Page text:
As a business owner, you should count your voice as one of the most powerful tools at your disposal. With nothing more complicated that your words, you can close sales, negotiate deals, motivate employees, and clinch investment. But with great impact comes great danger. Anything that can radically improve your fortunes when employed well can also profoundly undermine your effectiveness when used poorly.

So what are the ways we most often go astray when communicating? That was the topic of a quick but enlightening TED talk by author and The Sound Agency founder Julian Treasure. In it, he outlines the ways poor communicators end up alienating their listeners and eroding the power of their voices.

Want to be a great communicator able to use your voice to change others' behavior? Avoid his "seven deadly sins of speaking."


Gossip may have its uses, bonding teams and shaming slackers into better performance, but if you want to come across as a powerful speaker, avoid it. People aren't dumb, Treasure points out: "We know perfectly well the person gossiping, five minutes later, will be gossiping about us."


Some people think that speaking powerfully is about being right and convincing the other person of that fact, but truly great communicators know that arguments are rarely won by bombarding the other party with evidence. Telling people they're wrong or bad is actually a lousy way to get them to change. If you want to be a great communicator, avoid triggering other people's defensiveness. "It's very hard to listen to somebody if you know you're being judged and found wanting at the same time," Treasure says.


This one doesn't need much explanation. A few run-ins with the dismal guy in the office--the one who's guaranteed to respond to "how's it going?" with doom and gloom--is enough to convince most of us of the people-repelling power of negativity. Don't be that guy.


The twin sister of negativity, complaining might offer more immediate pleasure than pure negativity (who hasn't enjoyed a bit of a communal moan now and again?), but Treasure points out that, over time, repeated complaining is bad not only for your effectiveness as a communicator but also the collective mood. "Complaining is viral misery," he says.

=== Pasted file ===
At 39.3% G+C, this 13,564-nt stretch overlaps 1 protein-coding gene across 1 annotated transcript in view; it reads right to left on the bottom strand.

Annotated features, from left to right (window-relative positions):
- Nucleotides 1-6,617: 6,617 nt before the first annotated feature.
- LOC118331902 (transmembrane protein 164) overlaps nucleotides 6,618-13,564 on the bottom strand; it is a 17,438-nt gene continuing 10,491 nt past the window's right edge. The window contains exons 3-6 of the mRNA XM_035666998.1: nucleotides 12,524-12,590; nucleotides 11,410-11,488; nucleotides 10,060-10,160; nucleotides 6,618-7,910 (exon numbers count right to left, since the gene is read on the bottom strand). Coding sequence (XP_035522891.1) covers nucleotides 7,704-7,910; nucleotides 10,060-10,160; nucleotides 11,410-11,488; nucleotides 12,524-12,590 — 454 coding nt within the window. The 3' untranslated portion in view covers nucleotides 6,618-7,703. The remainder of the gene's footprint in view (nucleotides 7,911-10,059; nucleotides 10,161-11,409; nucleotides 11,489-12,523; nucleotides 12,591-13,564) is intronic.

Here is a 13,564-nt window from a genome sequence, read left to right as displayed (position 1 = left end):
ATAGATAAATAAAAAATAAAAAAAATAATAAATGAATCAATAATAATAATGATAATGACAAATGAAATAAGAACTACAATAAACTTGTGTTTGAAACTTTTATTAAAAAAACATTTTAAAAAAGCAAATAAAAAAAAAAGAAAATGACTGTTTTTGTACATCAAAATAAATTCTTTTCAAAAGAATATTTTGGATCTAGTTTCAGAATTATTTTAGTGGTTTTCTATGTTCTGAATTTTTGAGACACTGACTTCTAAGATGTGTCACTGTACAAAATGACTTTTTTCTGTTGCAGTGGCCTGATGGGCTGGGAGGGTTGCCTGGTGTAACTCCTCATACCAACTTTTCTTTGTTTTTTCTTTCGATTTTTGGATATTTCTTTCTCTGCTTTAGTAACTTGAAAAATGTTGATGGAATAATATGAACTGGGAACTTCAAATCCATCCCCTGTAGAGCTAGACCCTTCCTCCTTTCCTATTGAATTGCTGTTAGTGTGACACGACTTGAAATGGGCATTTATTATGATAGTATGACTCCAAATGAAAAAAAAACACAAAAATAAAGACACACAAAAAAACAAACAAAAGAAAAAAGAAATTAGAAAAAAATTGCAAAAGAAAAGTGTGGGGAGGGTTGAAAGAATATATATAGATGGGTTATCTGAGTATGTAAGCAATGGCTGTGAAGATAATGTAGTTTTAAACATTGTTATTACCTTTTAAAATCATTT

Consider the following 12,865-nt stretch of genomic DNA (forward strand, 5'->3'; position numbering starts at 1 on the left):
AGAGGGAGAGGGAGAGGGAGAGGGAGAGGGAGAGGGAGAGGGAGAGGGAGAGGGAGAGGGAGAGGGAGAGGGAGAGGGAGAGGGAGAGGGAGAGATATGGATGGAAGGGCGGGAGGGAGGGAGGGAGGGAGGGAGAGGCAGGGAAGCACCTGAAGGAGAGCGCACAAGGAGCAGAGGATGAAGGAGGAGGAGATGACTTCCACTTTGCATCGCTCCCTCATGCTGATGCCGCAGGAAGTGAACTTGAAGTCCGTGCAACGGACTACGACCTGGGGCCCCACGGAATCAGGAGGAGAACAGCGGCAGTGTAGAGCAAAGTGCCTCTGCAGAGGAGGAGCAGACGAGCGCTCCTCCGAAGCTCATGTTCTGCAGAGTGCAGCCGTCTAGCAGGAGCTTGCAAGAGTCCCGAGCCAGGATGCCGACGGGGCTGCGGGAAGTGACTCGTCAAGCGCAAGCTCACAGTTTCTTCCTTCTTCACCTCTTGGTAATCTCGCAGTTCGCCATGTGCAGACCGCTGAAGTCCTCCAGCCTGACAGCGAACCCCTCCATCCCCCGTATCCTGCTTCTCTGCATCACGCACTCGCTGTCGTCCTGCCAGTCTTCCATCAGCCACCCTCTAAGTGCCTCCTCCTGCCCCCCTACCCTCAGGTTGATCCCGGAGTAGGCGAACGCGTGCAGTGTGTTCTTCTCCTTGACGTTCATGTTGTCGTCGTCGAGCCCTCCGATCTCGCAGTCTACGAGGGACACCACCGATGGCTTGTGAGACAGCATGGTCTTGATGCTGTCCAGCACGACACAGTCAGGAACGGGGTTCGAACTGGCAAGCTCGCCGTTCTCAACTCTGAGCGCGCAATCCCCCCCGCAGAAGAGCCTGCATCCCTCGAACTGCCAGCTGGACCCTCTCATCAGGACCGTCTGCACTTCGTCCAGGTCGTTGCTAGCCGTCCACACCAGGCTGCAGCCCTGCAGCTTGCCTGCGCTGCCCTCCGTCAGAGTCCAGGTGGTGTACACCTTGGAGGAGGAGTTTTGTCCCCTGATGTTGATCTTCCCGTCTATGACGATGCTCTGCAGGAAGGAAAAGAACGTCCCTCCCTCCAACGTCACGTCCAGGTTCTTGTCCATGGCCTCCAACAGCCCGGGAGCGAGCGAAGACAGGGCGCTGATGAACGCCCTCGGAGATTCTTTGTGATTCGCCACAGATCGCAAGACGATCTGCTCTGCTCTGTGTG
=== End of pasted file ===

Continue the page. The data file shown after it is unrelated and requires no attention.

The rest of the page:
When the going gets tough, certain coworkers will just throw you (or someone else) under the bus to save themselves. "Some people have a 'blame thrower.' They just pass it on to everybody else and don't take responsibility for their actions," Treasure says. Having the strength to own your mistakes is a great way to win the respect of others.


Ahem, startup folks, this one may be for you. Sure, you need to project confidence and sell others on your business, but going overboard with your positivity can backfire. "It demeans our language, actually," Treasure says. Don't be the person whose language others have to continuously mentally discount: "Oh, he said it was awesome? Must mean it's mildly positive."

And, of course, if you take this too far, it becomes simple lying, which just about everyone agrees will do very little to convince others you're worth listening to.


Treasure defines this deadly speaking sin as "the confusion of facts with opinions." Bombard others with your opinions packaged in the certainty of truths and they'll quickly realize you're either deliberately misleading them or that there's no room for conversation. And they'll tune out.

Check out the complete 10-minute talk to find out not only about sins to avoid but also Treasure's four cornerstones of truly powerful communication.

Are you guilty of any of these deadly sins of speaking?